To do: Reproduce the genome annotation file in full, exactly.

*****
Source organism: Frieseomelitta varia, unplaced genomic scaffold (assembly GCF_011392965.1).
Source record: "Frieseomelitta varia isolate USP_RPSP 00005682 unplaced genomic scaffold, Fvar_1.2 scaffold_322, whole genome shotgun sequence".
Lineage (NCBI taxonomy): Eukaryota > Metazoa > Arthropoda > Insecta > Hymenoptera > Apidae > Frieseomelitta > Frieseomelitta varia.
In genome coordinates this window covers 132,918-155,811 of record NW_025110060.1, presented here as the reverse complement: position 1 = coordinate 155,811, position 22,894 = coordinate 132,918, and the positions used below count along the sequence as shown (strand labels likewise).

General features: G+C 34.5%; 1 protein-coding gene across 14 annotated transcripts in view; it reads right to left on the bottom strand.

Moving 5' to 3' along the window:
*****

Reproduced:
Source organism: Frieseomelitta varia, unplaced genomic scaffold (assembly GCF_011392965.1).
Source record: "Frieseomelitta varia isolate USP_RPSP 00005682 unplaced genomic scaffold, Fvar_1.2 scaffold_322, whole genome shotgun sequence".
Lineage (NCBI taxonomy): Eukaryota > Metazoa > Arthropoda > Insecta > Hymenoptera > Apidae > Frieseomelitta > Frieseomelitta varia.
In genome coordinates this window covers 132,918-155,811 of record NW_025110060.1, presented here as the reverse complement: position 1 = coordinate 155,811, position 22,894 = coordinate 132,918, and the positions used below count along the sequence as shown (strand labels likewise).

General features: G+C 34.5%; 1 protein-coding gene across 14 annotated transcripts in view; it reads right to left on the bottom strand.

Moving 5' to 3' along the window: